Work at being present. Too often we get so caught up in what’s next that we miss the journey. Or we get so stuck in the past that we can’t experience the now. Being present. It’s a constant struggle. I have an 11 year old son. All he really wants is for me to be with him and when I’m with him to actually be present. Not just physically, but mentally. Hopefully you’ve had some time to reflect during this forced worldwide slowdown. I’ve enjoyed reading for pleasure and gardening. Never thought I’d enjoy growing things, but it’s been a real joy. What have you been doing? Know that in the future you may have to create those times for yourself. Time to pause and reflect and recharge. It will be essential.
After you graduate, people are going to constantly ask you what you are doing next. It’s okay not to know. It’s also okay if you discover in the near future that the thing you always thought you wanted, you don’t want any more. Life is full of choices and you can always make a new one.
If there is one thing that’s become abundantly clear lately, it’s that we are not in charge. Mother nature has certainly made that clear in the recent past and present. For all our planning, life throws some major curve balls our way. Right now, it’s easy to feel like our curve ball is more dangerous than ones thrown to others, but there is no temperature check on grief and loss. Your loss is not less significant just because someone else has lost more.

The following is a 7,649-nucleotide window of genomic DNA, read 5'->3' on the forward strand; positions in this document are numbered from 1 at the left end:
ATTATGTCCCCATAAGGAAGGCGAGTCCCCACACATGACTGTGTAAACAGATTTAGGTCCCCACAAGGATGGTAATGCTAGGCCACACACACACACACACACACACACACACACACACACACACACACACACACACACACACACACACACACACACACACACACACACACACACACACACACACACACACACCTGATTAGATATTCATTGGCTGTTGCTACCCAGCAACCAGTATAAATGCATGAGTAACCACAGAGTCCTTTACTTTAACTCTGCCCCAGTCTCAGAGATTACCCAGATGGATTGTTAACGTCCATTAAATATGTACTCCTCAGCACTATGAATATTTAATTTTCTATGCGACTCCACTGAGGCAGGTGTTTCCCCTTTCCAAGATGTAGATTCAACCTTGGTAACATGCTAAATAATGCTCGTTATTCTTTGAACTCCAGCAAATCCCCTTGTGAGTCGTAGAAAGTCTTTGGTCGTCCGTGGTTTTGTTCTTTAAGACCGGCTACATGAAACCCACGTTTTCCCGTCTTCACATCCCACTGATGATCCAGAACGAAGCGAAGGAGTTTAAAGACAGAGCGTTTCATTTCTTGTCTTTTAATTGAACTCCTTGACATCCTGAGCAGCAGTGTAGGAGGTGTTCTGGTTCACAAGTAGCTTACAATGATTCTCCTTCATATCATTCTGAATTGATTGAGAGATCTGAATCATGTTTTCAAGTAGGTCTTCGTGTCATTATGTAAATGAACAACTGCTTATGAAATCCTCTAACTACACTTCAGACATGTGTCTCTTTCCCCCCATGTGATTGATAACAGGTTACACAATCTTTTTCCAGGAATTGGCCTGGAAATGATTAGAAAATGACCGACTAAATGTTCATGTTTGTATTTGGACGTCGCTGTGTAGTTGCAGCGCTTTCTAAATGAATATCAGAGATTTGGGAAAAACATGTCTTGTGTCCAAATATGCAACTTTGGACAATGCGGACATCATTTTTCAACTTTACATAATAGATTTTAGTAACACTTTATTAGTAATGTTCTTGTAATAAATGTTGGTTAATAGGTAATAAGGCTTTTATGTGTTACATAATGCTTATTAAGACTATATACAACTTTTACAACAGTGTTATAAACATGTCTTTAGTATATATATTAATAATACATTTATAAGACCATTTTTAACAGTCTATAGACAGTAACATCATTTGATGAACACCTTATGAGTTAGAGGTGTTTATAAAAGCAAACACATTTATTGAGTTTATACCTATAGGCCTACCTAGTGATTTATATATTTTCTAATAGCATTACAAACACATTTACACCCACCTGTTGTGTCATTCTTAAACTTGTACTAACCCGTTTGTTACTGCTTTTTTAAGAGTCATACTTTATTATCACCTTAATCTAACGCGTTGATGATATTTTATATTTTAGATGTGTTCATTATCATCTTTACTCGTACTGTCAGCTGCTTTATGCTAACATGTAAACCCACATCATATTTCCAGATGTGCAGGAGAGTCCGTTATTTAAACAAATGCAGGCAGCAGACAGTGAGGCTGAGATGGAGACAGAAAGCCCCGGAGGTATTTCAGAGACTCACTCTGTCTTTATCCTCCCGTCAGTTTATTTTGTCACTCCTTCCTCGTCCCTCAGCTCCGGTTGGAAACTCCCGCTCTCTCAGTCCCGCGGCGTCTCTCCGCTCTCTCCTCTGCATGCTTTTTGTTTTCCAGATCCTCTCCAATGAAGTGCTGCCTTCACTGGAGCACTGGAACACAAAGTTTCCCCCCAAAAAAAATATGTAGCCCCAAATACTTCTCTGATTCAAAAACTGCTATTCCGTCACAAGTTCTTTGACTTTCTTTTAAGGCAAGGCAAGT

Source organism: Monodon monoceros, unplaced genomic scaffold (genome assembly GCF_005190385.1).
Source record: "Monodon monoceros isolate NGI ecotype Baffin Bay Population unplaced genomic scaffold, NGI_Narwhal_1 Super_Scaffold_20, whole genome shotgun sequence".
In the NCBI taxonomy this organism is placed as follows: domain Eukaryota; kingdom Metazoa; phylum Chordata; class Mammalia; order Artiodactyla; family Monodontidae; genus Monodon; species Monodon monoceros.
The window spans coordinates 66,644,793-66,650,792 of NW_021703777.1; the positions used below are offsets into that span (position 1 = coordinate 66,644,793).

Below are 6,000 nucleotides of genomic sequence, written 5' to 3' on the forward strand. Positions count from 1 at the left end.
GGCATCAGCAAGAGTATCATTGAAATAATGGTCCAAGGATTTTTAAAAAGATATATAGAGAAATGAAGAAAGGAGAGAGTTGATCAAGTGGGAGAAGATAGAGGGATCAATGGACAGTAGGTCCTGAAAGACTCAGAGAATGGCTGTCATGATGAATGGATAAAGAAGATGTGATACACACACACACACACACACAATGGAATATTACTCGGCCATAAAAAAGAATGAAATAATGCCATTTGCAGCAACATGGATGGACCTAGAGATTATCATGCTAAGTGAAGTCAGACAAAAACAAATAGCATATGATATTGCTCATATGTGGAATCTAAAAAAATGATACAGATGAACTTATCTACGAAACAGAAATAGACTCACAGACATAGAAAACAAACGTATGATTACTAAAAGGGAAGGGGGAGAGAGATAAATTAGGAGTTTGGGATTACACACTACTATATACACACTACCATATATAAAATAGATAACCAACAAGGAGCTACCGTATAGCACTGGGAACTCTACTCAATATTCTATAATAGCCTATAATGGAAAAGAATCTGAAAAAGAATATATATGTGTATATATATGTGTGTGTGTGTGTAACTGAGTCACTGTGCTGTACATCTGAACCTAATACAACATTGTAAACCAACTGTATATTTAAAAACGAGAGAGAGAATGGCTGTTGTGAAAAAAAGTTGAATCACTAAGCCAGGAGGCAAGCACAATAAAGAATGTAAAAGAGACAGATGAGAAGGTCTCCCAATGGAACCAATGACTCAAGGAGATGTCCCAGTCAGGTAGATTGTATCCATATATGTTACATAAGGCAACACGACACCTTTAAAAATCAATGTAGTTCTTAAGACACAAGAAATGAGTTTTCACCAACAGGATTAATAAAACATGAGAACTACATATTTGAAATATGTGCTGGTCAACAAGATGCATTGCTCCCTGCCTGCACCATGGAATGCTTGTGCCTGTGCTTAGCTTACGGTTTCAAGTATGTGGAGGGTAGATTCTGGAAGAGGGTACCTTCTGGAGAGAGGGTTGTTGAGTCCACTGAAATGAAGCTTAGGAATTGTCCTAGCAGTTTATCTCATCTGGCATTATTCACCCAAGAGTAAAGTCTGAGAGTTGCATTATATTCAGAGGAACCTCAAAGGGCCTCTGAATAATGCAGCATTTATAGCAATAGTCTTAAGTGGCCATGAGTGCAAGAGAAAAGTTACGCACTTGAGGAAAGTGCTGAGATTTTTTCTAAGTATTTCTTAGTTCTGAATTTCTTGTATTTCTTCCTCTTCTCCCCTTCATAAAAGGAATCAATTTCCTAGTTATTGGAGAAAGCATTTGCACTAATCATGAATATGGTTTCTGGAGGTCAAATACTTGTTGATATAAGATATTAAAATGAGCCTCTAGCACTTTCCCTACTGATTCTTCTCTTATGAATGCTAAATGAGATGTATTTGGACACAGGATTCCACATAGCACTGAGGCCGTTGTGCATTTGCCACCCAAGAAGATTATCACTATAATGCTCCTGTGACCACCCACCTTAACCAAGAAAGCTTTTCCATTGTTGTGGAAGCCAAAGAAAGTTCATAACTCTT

You’re not going to know all the answers. That’s okay. We’ve done our best to prepare you for the next step, but the truth is none of us know what will come next. We hope the lessons you’ve learned in our time together will serve you well. I know that you have taught me as much as I have taught you. Maybe more. Secret: That’s why I became a teacher.
Oh yes! I almost forgot. For my theatre students: if I teach you nothing else, please remember that the past tense of “cast” is “cast”, not “casted”. I lose sleep over that one and if anyone ever asks you to do “a little skit” run away. Run far, far, away.
In conclusion, (that’s always the best part of any speech, I can’t believe you are still reading this) It must be tremendously intimidating to be graduating at a time of such massive unemployment, but a wise man who has proven to be an exceptional leader in my life, especially over the past 18 months, once said “Your job is what you do, not who you are. Work on the parts of you that are not the job” Education is vital and jobs are important, but don’t get so wrapped up in getting the job and doing the job that you become the job. Don’t neglect your mental and physical and spiritual health. I’m still working on this one. I bet I’m not alone.
In the end, I think most things in life come down to choosing between two things. Love or Fear. I know the future is uncertain. It always is. But, when in doubt, choose Love.
Congratulations on this important milestone. I am honored to have been one of your teachers and I think I can safely say on behalf of my colleagues that we have been honored to share this part of your journey with you. We are so excited for what the future has in store for you. Keep in touch. We love that.
Be well. Hope to see you soon.
P.S. Our college hopes to hold a rescheduled graduation ceremony in August.